I coughed when I read the headline atop this story, as I came across it on one of my Food News Services. What kind of bozo would risk life and limb just to try something that probably originated between bored buddies trying to alleviate the mental stagnation caused by continuing COVID-19 lock downs…
Would you risk falling into steaming water by straying off the designated walking trail?
A little background…
Three men were recently arrested, charged and convicted of breaking a whole string of laws and regulations pertaining the safe and considerate use of America’s National Parks – particularly those with outstanding natural features such as geysers and hot springs. And that was probably a much lesser punishment than nature would have doled out if left to her own devices…
Consider, first of all, that hot springs can be as harmlessly warm as bathwater, or – like those at Mammoth Hot Springs in Shoshone Geyser Basin, which is part of Yellowstone Natural Park – hot enough to cook in. The springs in the Shoshone Basin average 180 F to 196 F. That’s also plenty hot enough to injure or kill a person or animal who strays into the area and cracks through the delicate mineral surface crusts created by evaporation all over the area.
“Water in hot springs can cause severe or fatal burns, and scalding water underlies most of the thin, breakable crust around hot springs,” said the park in a statement to TODAY Food.
To complicate things, visitors have to hike into the area sticking to carefully routed, safe trails. If you do get injured, your buddies have to carry you out. More likely, you’ll have to be air-evacuated, and the cost of the ride (though I couldn’t confirm this) is probably going to be charged back to you. But that’s all background.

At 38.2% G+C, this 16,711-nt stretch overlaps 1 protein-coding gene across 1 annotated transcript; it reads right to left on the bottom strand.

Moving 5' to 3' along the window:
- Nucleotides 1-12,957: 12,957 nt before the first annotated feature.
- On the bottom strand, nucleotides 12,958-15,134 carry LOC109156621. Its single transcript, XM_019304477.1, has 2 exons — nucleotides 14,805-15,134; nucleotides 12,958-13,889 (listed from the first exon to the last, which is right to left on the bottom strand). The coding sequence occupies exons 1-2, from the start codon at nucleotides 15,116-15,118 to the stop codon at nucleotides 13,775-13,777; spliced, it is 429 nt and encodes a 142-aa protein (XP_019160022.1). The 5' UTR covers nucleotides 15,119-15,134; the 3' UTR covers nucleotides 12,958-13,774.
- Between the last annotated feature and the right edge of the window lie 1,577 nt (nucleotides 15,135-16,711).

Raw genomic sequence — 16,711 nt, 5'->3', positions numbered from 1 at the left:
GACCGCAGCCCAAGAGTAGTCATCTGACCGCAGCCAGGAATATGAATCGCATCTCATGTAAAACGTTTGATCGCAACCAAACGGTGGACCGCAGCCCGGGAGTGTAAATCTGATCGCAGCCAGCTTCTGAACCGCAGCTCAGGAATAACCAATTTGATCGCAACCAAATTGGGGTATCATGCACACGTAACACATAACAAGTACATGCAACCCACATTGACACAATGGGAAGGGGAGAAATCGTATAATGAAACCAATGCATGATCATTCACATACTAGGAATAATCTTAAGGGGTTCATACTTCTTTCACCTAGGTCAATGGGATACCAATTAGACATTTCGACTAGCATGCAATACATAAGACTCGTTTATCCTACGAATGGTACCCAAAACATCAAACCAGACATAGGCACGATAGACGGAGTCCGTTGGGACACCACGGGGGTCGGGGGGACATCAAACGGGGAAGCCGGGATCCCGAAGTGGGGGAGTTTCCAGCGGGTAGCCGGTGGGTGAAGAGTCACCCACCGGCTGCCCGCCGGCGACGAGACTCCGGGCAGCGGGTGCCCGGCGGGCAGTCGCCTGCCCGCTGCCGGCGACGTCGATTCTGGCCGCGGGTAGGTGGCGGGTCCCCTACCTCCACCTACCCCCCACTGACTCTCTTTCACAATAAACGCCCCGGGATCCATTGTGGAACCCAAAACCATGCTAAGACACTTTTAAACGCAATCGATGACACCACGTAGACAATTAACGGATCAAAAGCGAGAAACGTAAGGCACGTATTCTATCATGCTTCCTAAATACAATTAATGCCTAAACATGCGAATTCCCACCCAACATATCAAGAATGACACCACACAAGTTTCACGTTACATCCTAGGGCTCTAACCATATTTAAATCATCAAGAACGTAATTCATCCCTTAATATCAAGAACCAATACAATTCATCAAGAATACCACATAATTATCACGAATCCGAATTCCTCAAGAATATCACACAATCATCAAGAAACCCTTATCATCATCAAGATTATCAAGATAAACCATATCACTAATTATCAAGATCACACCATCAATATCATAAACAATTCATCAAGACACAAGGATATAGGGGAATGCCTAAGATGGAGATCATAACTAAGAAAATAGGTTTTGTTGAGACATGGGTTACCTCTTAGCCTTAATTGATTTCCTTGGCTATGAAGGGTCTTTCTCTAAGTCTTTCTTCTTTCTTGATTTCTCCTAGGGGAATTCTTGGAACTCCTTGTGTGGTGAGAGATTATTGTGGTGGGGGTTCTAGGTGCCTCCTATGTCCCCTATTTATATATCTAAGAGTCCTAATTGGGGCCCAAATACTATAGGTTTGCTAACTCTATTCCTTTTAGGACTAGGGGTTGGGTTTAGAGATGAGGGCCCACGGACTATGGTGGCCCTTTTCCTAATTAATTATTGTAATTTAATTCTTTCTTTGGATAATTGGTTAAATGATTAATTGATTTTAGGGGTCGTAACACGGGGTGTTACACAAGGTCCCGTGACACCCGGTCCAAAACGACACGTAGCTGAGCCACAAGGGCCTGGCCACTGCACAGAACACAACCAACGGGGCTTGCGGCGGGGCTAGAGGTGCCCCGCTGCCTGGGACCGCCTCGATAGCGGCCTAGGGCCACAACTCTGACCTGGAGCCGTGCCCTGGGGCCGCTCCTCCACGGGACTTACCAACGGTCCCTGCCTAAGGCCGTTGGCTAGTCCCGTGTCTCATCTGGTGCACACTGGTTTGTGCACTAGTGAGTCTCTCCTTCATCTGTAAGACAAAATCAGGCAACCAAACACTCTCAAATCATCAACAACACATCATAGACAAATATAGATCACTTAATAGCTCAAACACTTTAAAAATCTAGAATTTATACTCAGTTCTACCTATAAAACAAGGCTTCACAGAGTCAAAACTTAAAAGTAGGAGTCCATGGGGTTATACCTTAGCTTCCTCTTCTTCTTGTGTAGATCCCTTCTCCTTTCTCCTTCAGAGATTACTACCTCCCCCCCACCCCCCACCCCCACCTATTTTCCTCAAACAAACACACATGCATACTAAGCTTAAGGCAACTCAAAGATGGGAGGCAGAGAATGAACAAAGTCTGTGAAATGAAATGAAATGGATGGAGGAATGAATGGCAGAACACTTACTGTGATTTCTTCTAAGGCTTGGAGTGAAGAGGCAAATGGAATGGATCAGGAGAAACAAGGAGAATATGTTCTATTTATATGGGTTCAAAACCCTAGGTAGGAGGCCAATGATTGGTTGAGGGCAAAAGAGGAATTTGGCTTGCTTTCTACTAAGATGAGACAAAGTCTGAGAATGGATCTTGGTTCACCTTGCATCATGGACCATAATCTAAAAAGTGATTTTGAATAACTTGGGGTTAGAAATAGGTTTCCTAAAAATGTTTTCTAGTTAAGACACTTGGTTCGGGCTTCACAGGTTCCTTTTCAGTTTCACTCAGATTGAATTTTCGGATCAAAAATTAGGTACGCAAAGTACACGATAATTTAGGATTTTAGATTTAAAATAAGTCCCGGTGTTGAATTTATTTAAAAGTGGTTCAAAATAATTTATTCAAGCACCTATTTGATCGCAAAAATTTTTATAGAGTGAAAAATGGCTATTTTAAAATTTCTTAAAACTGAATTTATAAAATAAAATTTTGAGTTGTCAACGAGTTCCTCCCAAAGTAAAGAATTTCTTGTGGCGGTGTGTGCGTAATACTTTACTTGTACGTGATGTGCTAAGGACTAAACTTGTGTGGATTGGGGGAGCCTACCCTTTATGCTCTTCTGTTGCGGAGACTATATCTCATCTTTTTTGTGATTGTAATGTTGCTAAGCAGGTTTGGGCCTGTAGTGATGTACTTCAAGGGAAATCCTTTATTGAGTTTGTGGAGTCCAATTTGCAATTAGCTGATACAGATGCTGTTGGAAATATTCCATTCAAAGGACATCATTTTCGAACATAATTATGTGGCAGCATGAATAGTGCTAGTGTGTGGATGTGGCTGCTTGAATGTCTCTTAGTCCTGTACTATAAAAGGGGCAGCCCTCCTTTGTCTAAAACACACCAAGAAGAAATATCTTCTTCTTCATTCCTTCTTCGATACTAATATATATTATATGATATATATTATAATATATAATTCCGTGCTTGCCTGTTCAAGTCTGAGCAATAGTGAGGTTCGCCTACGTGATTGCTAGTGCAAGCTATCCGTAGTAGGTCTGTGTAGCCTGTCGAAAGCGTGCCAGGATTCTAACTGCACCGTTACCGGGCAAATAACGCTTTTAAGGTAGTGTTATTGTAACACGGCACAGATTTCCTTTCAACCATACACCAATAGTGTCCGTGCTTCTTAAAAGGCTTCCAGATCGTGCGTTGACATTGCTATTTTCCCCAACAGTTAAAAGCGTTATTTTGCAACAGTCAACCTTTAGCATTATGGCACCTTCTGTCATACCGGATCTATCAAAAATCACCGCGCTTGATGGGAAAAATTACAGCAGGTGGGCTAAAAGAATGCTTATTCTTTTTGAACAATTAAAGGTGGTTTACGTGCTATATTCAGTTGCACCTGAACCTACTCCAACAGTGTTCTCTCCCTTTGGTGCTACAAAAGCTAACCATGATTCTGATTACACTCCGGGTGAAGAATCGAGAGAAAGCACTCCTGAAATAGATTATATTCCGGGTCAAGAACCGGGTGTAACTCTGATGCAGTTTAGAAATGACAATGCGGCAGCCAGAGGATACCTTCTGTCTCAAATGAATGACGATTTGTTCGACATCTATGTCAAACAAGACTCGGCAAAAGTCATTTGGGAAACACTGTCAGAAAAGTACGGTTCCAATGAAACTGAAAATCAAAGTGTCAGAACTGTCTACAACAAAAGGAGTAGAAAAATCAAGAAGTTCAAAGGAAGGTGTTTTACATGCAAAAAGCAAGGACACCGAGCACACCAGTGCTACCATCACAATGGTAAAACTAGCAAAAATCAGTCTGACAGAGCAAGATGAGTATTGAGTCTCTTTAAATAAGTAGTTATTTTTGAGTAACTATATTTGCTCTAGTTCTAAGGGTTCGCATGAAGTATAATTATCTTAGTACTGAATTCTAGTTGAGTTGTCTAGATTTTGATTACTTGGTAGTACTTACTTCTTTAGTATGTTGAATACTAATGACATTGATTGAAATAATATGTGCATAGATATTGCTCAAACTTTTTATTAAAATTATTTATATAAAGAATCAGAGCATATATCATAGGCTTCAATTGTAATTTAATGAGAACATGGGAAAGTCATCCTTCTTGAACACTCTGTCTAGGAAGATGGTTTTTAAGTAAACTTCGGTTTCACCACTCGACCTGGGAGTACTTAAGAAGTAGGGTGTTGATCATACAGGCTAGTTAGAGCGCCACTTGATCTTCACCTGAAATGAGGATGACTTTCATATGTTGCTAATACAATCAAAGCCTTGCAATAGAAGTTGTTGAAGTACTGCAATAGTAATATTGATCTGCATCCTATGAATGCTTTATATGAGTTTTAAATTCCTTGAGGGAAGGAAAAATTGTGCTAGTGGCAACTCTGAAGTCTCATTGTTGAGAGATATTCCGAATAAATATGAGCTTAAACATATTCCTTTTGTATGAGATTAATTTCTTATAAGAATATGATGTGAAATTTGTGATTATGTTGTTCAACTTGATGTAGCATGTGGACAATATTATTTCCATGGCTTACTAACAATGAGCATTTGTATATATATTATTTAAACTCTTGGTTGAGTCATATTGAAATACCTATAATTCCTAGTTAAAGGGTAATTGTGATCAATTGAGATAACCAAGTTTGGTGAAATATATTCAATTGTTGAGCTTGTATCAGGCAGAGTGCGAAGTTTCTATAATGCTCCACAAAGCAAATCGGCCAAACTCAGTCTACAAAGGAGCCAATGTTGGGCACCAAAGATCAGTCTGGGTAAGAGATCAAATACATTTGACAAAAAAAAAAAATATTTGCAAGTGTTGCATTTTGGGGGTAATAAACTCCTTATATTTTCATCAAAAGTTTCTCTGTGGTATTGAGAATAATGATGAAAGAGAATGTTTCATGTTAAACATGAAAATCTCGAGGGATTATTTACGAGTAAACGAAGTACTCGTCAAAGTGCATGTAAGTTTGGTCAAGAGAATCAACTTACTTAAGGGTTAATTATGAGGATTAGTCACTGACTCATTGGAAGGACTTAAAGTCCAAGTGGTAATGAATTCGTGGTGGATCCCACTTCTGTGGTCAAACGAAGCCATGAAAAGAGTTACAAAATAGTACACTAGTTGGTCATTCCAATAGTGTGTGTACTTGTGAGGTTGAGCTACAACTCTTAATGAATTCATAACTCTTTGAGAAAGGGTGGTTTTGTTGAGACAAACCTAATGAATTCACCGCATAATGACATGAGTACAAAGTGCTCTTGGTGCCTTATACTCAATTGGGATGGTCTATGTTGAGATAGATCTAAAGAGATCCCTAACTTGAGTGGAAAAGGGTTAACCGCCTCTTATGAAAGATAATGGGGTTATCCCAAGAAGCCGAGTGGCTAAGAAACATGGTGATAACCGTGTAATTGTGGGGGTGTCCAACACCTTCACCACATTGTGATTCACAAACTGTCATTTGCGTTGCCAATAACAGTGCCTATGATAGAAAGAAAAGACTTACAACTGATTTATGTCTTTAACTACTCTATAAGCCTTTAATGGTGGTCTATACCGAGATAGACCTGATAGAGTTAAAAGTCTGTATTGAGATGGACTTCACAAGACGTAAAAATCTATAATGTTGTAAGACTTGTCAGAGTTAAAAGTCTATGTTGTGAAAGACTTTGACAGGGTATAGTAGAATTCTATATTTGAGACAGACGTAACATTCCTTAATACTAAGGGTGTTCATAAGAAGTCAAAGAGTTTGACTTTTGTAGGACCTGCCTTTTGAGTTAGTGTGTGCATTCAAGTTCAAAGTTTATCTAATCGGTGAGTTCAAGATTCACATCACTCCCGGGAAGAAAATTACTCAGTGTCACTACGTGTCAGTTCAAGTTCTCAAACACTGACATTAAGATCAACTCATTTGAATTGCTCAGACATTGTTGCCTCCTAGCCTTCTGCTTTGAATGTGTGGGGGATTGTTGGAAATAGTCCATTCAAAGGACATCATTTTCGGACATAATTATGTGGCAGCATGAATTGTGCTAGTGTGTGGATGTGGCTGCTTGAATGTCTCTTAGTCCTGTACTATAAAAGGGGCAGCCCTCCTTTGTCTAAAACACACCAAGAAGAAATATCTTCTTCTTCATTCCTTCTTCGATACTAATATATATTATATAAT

The story, as we know it
I’d love to know why three guys from nearby Idaho Falls decided in the first place to hike back into the Shoshone Basin dragging two Chickens, a bunch of cooking pots and other paraphernalia in a burlap sack, with the intention of ‘cooking dinner’. The trio was turned in by other visitors who became suspicious after watching the group prepare for their stunt, and called the Park Rangers.
Now, let me not neglect to mention that the August 7 stunt was apparently a family outing, since the Ranger who responded reported talking to a group if 10 people, only three of whom – who were literally caught holding the bag – were ultimately charged with several counts of breaking Park Rules. The trio appeared in Mammoth Springs Court on September 10, pleading guilty to the charges. If they thought that approach was going to make things go easier for them, they were wrong. The ring leader was hit with (US)$600 fines for each charge, and received two years of unsupervised probation. His two pals received lesser fines, and all three were banned from the Park for 2 years.
And did I mention that one of the group associated with the incident was a small child?
Would you try this careless, potentially deadly stunt? Would you risk taking a child to such a dangerous place? Do you enjoy the taste of Sulfur in your food? Do you want to risk melting the soles off of your favourite hiking boots? Just to make your supper in a new, albeit intriguing, way? And all that for plain old boiled Chicken, at that?
These folks may have been lulled into a false sense of security. Living so close to the site – they may have lost at least some of their original fear of the dangers over repeated previous visits to the scene, and threw caution to the winds. But that’s in the same category of aberrant behaviour as walking on the railway tracks, riding in a boat without life preservers – or venturing out of your lock-down ‘pod’ without a mask.
I blame the whole debacle on a bunch of friends looking to banish boredom and get some fresh air after 6 months of isolation due to the pandemic. Let’s all remember why we’re isolating and masking, and so on, and resolve not haul off and do crazy things out of desperation to stretch our wings.
As my Mom and her Mom always said, ‘This, too, shall pass.” Muse on that…
~ Maggie J.